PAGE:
This is what the envoys of Prince Vladimir knew when they told him about their experience during the liturgy, “We knew not whether we stood in Heaven or on Earth.”
Later, just before we are summoned to partake in the Mystical Supper, we pray together, in all humility:
I believe and confess, Lord, that You are truly the Christ, the Son of the living God, Who came into the world to save sinners, of whom I am the first. I also believe that this is truly Your pure Body and life-giving Blood, which I pray make me worthy to receive unto the remission of sins and life everlasting.
Placing ourselves on the cross next to Christ, we continue:
Remember me Lord, when you come into your kingdom. Remember me Master, when you come into your kingdom. Remember me, O Holy One, when you come into your kingdom.
Granted, there are many factors that influence one’s personal preferences when it comes to liturgical worship. In my case, I had some significant exposure to the Christian East as I was growing up, and my journey in musical tastes has dovetailed with my turning East liturgically (check out).
Plus, God speaks to one in one’s own language. By that I don’t mean, necessarily, Latin vs. one’s mother tongue, English or Spanish, Slavonic or modern Ukrainian. But the language of prayer, it seems to me, is some mysterious unspoken way the chords of the heart resonate in response to a Voice heard in the silence. There is something about the Liturgy of St. John Chrysostom, with its almost hypnotic repetitiveness and flowing quality, that fosters an interior silence, in spite of the constant vocalization of priest, deacon, choir and faithful.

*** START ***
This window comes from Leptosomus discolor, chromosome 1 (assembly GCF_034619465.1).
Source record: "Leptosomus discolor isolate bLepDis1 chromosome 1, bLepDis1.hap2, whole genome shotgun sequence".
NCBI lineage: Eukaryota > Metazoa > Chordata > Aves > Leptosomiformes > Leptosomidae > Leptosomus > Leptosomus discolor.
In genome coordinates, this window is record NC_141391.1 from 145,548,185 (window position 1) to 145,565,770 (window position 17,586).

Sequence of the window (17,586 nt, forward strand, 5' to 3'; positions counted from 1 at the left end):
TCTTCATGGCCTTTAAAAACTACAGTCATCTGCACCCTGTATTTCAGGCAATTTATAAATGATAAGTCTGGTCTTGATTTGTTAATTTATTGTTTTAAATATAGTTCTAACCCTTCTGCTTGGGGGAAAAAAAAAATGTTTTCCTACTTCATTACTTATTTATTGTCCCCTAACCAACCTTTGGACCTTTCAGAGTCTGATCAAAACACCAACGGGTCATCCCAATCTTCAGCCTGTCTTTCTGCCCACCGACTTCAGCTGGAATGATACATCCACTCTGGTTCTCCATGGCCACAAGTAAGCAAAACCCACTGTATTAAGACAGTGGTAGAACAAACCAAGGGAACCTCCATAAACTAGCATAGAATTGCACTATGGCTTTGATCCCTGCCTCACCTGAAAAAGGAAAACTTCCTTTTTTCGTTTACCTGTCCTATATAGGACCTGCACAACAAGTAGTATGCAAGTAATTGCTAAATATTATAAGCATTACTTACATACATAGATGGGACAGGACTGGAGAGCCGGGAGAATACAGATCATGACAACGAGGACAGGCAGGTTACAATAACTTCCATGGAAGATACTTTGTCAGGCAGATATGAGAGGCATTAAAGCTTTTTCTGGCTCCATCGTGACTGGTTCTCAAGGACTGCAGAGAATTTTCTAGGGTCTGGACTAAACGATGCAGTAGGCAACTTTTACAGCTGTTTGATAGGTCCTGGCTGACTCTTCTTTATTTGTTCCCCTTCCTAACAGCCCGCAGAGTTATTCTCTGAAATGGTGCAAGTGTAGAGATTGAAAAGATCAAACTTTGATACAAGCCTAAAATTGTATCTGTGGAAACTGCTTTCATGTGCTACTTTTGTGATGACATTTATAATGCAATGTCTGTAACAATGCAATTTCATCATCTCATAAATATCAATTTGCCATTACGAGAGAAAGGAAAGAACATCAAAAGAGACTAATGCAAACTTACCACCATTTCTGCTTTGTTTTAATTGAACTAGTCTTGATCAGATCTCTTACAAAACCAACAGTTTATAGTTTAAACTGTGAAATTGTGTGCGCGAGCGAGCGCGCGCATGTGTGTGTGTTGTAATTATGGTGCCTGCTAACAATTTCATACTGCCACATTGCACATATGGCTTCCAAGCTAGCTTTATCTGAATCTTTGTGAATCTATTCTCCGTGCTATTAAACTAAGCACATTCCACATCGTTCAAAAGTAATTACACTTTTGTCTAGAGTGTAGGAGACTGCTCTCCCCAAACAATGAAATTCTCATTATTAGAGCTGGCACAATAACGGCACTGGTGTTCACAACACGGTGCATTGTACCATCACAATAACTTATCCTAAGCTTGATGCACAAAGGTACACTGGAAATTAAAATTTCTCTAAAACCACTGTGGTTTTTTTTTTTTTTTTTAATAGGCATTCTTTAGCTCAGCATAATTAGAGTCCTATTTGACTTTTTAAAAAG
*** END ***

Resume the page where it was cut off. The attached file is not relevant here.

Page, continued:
It has the potential to slow down your interior sense to the pace of calm breathing.
If you have read thus far, perhaps you are curious. Stop in any Sunday morning. You might not encounter ministers of hospitality falling all over you, and you might very well get some surprised looks from older parishioners who seem to retain some suspicions of outsiders, perhaps from growing up in communist societies or the kind of nationalism/parochialism that seems to have attached itself to the Orthodox world.
Don’t let it deter you. You are not an outsider. You are a member of the Communion of Saints, and the icons will welcome you. That should be your focus.
And don’t get flustered trying to follow the liturgy in the pew book, which in many cases will have Cyrillic or Greek writing on one side and English on the other. Just let yourself experience the liturgy. God will touch your heart as He sees fit. Realize that we are approaching Mystery here, and we cannot comprehend it now. Simply be in Mystery’s presence.